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Home » Chalk Talk – A Senior’s Brave New World

A Senior’s Brave New World

August, 2008

As new 12th graders get inaugurated across the country and begin their last year of primary education, parents are challenged not only by pushing that last year to count, but by the very challenging (and usually foreign) process of choosing a college. The one most important and life-changing issue that affects almost every one of us is nearly absent from the election stage. And yet, it consumes the kitchens and board rooms like no other. Chalk Talk brings a reality-TV point of view to the issue for back to school, 2008.###

“Teddy, did you finish your book??”

Oh gosh it has to be the 235th time I’ve asked him this summer.

“Teddyyyyyyyyyyyyyyyyyyy! Put the guitar down and finish your book. You only have three weeks left, two more books to go, and you still have to write a report.”

“One book. I’ve already read ‘Night.’ And the report will take less than a day, Mom.”

Theodore Joseph Allen already has a big dose of senioritis. So does his Mom.

My second oldest son, on the verge of graduating from a very rigorous high school, happens to be our resident brainiac. As his older brother has often told him, he has a natural proclivity to learn things easily. “It’s so easy for you, Teddy,” John will tell him. “I have to work at it. You just have to look at a book and you get it!”

That’s probably why Teddy can compose and sing a new song, and make it better each day… without reading music very well. It’s probably why he can pick up a popular song and strum it quickly on the guitar he taught himself to play; without really thinking about it.

And it’s probably why we’re having such a hard time finishing ‘Brave New World’. It’s not that it’s hard for him to read (though he does find Huxley’s composition a bit bizarre). It’s just that there are so many other very important things to do. Like play the guitar, or piano, or write a song.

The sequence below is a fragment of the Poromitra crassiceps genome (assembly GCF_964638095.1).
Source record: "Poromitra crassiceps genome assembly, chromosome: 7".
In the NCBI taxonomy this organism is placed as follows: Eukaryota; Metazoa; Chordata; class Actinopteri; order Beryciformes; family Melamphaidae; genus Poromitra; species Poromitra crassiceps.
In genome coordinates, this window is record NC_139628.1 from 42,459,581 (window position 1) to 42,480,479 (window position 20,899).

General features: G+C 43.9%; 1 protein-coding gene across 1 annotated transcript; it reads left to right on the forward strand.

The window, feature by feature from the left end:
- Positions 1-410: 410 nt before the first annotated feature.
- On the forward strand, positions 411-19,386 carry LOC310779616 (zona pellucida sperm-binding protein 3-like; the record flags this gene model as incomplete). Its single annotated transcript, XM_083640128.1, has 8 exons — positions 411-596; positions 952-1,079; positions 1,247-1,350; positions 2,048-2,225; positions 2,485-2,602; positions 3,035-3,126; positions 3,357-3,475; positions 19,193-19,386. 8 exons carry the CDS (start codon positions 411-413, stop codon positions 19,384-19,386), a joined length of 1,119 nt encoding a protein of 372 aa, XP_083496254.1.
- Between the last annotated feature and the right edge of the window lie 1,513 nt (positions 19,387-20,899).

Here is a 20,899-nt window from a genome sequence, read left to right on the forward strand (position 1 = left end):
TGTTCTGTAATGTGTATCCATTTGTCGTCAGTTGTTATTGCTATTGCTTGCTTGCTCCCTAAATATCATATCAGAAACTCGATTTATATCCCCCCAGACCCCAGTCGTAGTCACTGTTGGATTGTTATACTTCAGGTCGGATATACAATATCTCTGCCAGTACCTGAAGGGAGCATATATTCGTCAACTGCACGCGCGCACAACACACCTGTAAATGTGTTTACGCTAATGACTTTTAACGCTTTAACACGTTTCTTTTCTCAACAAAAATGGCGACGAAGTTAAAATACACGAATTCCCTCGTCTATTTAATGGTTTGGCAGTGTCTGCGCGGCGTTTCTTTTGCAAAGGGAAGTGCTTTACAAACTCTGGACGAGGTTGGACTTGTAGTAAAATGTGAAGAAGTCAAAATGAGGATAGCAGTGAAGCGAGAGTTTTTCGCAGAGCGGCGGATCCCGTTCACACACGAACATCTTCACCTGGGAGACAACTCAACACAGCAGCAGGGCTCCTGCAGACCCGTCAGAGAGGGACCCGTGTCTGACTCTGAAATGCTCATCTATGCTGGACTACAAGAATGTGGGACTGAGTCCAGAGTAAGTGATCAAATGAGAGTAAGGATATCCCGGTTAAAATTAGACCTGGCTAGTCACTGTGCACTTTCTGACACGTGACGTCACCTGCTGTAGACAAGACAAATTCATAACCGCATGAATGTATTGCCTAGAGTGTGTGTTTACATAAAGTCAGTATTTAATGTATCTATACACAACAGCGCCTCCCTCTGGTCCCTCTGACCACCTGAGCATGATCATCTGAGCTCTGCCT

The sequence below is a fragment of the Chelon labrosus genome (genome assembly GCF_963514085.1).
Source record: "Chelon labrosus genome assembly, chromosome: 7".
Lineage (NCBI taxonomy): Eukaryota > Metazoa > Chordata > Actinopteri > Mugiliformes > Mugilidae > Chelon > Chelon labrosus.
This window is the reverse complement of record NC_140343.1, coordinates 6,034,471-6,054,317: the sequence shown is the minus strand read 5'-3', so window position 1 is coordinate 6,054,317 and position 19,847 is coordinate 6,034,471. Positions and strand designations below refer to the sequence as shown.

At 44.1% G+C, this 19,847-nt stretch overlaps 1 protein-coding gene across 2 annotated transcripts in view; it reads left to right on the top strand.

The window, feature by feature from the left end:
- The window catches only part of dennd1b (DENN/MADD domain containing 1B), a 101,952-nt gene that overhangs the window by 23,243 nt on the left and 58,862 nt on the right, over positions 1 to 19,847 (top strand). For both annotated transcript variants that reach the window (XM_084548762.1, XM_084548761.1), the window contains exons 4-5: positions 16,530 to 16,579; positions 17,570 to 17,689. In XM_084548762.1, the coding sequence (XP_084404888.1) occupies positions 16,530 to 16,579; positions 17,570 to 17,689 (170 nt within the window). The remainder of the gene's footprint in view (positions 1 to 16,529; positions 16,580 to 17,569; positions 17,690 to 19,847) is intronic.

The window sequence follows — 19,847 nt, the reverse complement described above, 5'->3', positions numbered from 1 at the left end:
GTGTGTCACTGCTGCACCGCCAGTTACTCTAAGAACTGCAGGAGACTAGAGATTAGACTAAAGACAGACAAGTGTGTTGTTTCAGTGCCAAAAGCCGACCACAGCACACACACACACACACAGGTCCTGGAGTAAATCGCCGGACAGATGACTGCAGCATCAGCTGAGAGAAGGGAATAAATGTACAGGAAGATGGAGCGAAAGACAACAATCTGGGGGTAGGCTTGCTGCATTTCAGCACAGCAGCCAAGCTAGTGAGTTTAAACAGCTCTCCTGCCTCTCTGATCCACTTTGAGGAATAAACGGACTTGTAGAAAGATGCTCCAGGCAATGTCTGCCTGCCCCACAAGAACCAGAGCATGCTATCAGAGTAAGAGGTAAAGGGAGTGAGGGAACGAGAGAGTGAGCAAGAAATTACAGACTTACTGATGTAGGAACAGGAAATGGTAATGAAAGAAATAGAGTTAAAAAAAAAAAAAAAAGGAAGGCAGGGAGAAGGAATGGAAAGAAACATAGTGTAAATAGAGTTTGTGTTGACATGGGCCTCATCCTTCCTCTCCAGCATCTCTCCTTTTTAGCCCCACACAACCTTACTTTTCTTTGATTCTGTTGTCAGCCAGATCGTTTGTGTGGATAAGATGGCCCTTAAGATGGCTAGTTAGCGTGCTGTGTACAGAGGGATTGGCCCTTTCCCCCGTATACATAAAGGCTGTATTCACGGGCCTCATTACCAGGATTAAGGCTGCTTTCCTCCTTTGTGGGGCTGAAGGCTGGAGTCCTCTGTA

They are really good songs. That’s not just a mother talking. He’s actually quite gifted. Which could be why our brainiac has senioritis. What’s the point of academics when you’re a budding composer?

Like most rising seniors, Teddy is eager for his next challenge, though, whether he finishes that book or not. We saw that clearly on our College Road Trip this summer, when we set out to conquer schools in the northeast, his choice destination. From Philly to New York to points through New England, I struggled through each tour to get a sense of what place I’d like best for boy #2. What course of study would really turn this guy on enough to make a general college track as important as his music?

There is no rule book that works for helping your child pick a school. (True story. I picked Dickinson College because A) It had a great pre-law program and B) I loved the logo – red was my favorite color. And it turned out to be great for me. Challenging on so many levels. Formative. Fit like a glove. PS: I never pursued the law – well, not as a lawyer.) Choosing schools depends on the child first and foremost. It also depends on parents (and students) knowing what to ask and how to discern the hype from the substance.

American parents admittedly are not great at doing that, mainly because college is often the first school they ever get to choose for their child. Parental choice is only an option for a limited pool of parents. Parents in states with good, strong charter school laws. Parents in communities that have strong choice programs. That leaves the vast majority of parents having had little choice in their child’s schooling, which puts them on a crash course shortly before their child enters their junior year in high school. For them, the high school guidance counselor is a savior.

For me, even though I “do” choice every day at home and work, it’s still nerve-wracking and quite a challenge.